What replaced the iron lung?

In this brief guide, we’ll address the query: “What replaced the iron lung?” Also, we’ll explore what an iron lung is, what it was intended for, why its usage declined, and what options there are for oxygenating an immobilized patient. 

What replaced the iron lung? 

Iron lungs were replaced by ventilators and other, more sophisticated means of providing oxygenation to an immobilized patient’s body and organs. 

Iron lungs, while at one point essential for the survival of many patients with poliomyelitis, eventually became phased out or obsolete, due to the decrease in polio cases and the advances in medical engineering that developed other means to provide respiratory assistance. 

In actuality, iron lungs may remain functional, though these have been reported in a few cases, when other more modern alternatives may not have been as feasible. 

What is an iron lung? 

An iron lung alludes to a device that was constructed out of metal. Equipped with a chamber in which a person (save for the head) could be placed, and provided with respiratory assistance. 

Beneath, it has a pump that would push air in and out, generating pressure with the help of a membrane at the far end (near the patient’s feet). 

The change in air pressure within the chamber would also reflect on the patient’s body, particularly in the torso, and this would help stimulate the natural motion of a person’s body when breathing. 

Iron lungs were first used in the medical field in the late 1920s when they were used as a means to help children infected with polio regain some of their respiratory function.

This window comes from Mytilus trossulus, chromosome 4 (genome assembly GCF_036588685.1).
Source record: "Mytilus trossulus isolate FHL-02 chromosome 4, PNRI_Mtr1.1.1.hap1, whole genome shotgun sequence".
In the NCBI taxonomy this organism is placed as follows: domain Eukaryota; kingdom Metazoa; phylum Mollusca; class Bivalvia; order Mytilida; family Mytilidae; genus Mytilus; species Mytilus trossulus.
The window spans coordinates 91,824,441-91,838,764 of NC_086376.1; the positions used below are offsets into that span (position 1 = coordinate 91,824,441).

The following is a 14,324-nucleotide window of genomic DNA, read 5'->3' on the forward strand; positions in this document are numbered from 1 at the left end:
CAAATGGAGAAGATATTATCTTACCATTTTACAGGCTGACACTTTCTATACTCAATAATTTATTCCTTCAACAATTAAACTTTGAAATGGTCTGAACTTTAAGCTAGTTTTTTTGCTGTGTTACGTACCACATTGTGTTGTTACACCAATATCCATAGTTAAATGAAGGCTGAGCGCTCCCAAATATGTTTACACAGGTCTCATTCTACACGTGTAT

What were iron lungs built for? 

Iron lungs were designed and built to provide respiratory assistance. Their design was first conceived by an English scientist in the 1600s, but it wasn’t until the early nineteenth century that it was formally described as a medical device.

In its earlier stages, the first units were made for treating respiratory troubles in miners exposed to noxious gasses, though it was discovered to be a useful tool when treating respiratory insufficiency caused by poliomyelitis. 

From there on, many designs and variations were improved upon, and due to climbing polio infection rates, iron lungs became life-long necessities for some patients.  

Why did the use of iron lungs decline?

The use of iron lungs declined mostly, due to the advent of a poliomyelitis vaccine. Polio was practically eradicated, and with lowering infection rates, the demand for iron lungs was greatly diminished. 

However, patients with severe polio injuries maintained their need for iron lungs, and repair and maintenance were not so easily discontinued as manufacturing. 

Secondly, the development of more efficient respiratory devices also made iron lungs obsolete to a certain degree. Respirators and ECMO devices provide more effective and even targeted oxygenation that may be less cumbersome for patients and healthcare providers. 

What options are there for oxygenating an immobilized patient?